Letter: Defense Department 1033 Program and the militarization of police
Dear Chairmen and Ranking Members:
We are a broad coalition of civil liberties, civil and human rights, and government accountability groups deeply disturbed by the Trump administration’s revocation of President Obama’s 2015 Executive Order 13688 and its ensuing recommendations, which placed critical limits on federal programs that provide military equipment to law enforcement agencies. We have numerous questions and concerns about the future of military-grade weapons in our communities, on our streets, and in our schools. The 2015 reforms included training, record- keeping, and oversight measures for better accountability and transparency, and to ensure that taxpayer dollars were not spent in a wasteful or harmful manner. We ask you to exercise your oversight responsibilities to ensure that, if military equipment is provided to law enforcement, such equipment is not overused and misused. We urge you to use your leadership in the U.S. Senate to call for a moratorium on the U.S. Department of Defense’s 1033 program—the largest and most prominent federal program providing police departments with military equipment—until Congress holds hearings to provide the public with important assurances and to consider various legislative proposals about this issue.
We have long been engaged in a dialogue with the federal government on the issue of federal, state, local, and tribal law enforcement agencies’ (LEAs) use of military equipment and tactics since the troubling militarized response from local police departments to the protests in Ferguson, Missouri in 2014. This engagement included regular stakeholder meetings—of law enforcement, advocates, and government officials—with the interagency working group on federal equipment. Despite numerous requests, no meetings were convened this year. We have also met with and heard from communities—most often communities of color—directly impacted by the use of military equipment and tactics by law enforcement. These communities have lost loved ones, fought the acquisition of military equipment for school police, and had their First Amendment rights chilled by officers wielding military weapons on their streets. Finally, we have met with law enforcement leaders who care about their relationships with the communities they serve. What we have learned is this: when the federal government provides police with unfettered access to military equipment, it threatens fundamental constitutional rights, undermines public trust in our government, and is an enormous waste of taxpayer dollars.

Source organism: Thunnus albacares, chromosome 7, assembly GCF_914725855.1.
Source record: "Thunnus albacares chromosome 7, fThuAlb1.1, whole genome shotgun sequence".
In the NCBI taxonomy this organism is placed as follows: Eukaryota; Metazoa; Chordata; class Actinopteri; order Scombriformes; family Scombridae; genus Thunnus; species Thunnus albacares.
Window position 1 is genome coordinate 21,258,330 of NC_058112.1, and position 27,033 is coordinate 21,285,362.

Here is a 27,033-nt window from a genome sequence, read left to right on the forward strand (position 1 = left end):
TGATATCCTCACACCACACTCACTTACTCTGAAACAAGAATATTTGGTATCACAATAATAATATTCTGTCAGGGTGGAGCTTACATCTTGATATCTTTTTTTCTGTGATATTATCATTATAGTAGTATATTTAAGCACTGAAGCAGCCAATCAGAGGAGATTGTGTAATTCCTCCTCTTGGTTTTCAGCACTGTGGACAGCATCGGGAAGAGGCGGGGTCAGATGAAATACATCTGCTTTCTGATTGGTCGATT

We are dismayed that, after years of advocacy and dialogue, we are once again returning to an era in which federal agencies will operate these programs virtually unchecked. This issue is even more pressing given today’s political climate—against a backdrop of increased protests nationwide and President Trump’s inexplicable speech encouraging law enforcement to be “rough.” After the 2015 reforms, LEAs continued to have wide access to and persistently used military equipment and tactics, but allegedly with increased oversight and accountability. Yet, approximately six weeks ago, the Government Accountability Office (GAO) released an alarming report about the failures of the Department of Defense 1033 program. The GAO created a fictitious LEA and obtained over 100 items—some potentially lethal—valued at $1.2 million. The report recommended a number of changes to improve oversight, management, and control over the 1033 program, which transfers hundreds of millions of dollars of taxpayer-funded military equipment to LEAs nationwide. We are stunned that, in the wake of this report, the Trump administration has determined the best course of action is to remove all oversight over the 1033, and similar, federal programs.